Will Forero: Right. And I also don’t try to bluff or blow smoke when they asked me a question that I might not know the answer to. If that does come up, and it comes up plenty of times, you can’t know all of the laws that there are, that exists, or what case law has said about a specific instance like this. You know, I tell the client, “That’s not something that I know off the top of my head, but give me a little time to research and I’ll call you back or next time I see you, I’ll have that answer for you.” Or if I know that it’s something that’s within an area of expertise for another one of the attorneys that I work with, I say, “You know what? That’s a good question for that person. We should ask them because they’ll be able to give you an answer that’s more definite than the one that I can give you.”
Tim Mullooly: Yeah. I feel like, like you’re saying, being straight up and just, and confident at the same time. Like if you know the answer, confidently saying it. And if you don’t, confidently saying, “I don’t know, but I will find out.” We take the same approach here. I mean you can’t know everyone’s financial situations and the answers to all their questions off the top of their head. But I think people appreciate honesty and just being straight up and forthright with them and saying, “Hey, I don’t know. But I’m going to find out.”
So I personally see some billboards and ads, and you hear some catchy jingles and stuff for certain attorneys, they’re trying to build a brand for themselves. They have either like funny advertisements or catchy jingles. For you, do you think there’s a right or wrong answer in terms of how attorneys like to market themselves? And how do you kind of approach that subject? Do you lean more towards the catchy funny side or try and keep it as professional as possible?
Will Forero: You know, I think the catchy funny stuff can work as long as you have a professional website to back it up. So people will see a commercial and they’ll say, “Oh that’s memorable because of the funny thing that happened in it or their funny jingle.”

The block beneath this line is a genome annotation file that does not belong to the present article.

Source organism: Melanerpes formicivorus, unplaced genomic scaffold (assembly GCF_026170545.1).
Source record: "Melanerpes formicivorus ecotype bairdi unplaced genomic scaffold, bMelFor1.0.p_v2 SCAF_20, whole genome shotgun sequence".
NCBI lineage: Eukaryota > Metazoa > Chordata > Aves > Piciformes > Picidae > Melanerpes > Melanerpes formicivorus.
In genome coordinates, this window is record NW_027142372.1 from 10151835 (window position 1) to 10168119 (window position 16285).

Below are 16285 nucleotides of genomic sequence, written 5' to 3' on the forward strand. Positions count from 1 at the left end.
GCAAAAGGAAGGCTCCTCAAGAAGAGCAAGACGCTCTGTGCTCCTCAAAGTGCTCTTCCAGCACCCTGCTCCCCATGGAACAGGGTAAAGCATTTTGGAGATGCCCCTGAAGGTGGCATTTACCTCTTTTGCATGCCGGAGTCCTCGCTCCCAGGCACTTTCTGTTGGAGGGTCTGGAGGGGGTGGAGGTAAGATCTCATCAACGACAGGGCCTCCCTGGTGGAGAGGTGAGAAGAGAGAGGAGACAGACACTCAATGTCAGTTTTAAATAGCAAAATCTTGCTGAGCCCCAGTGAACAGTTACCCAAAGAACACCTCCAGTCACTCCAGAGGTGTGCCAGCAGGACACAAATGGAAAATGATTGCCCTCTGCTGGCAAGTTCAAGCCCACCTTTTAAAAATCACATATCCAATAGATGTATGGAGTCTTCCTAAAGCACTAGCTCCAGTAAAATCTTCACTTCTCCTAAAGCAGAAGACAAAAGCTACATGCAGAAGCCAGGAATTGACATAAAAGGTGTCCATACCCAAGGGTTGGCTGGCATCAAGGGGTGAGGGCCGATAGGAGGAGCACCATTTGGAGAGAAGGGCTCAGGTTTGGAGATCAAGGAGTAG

And then when something arises and they need to have an attorney that is in that area that they remember the attorney for it, they’re going to go to the website and see what their website looks like.
How many attorneys work there? Do they have press releases on their websites where that show what they’re doing and cases they’ve won? Have they taken cases like mine before? When was the last time they won money for a client? How much did they win? All of these things should be on a website. And I think that in this day and age, a lot of the times when we’re looking for something that we’re going to spend our money on, we look at the website to see if it gives us a good or bad feeling about that thing that we’re researching.
Tim Mullooly: The catchy, funny advertisements are okay as long as there’s kind of a, once you, just to catch the person’s eye and make your name stick in their head, as long as there’s a more professional and just kind of straightforward website.
Will Forero: I mean, you have to differentiate yourself and separate yourself because there are so many attorneys out there who do personal injury work, that you have to do something that’s … will stick out in people’s minds.
Tim Mullooly: But at the same time, I feel like once you get in their minds, it’s also personal injury and just most lawsuits in general are very serious business, so people want to be reassured that the person they’re hiring is professional and will do good work for them. Right?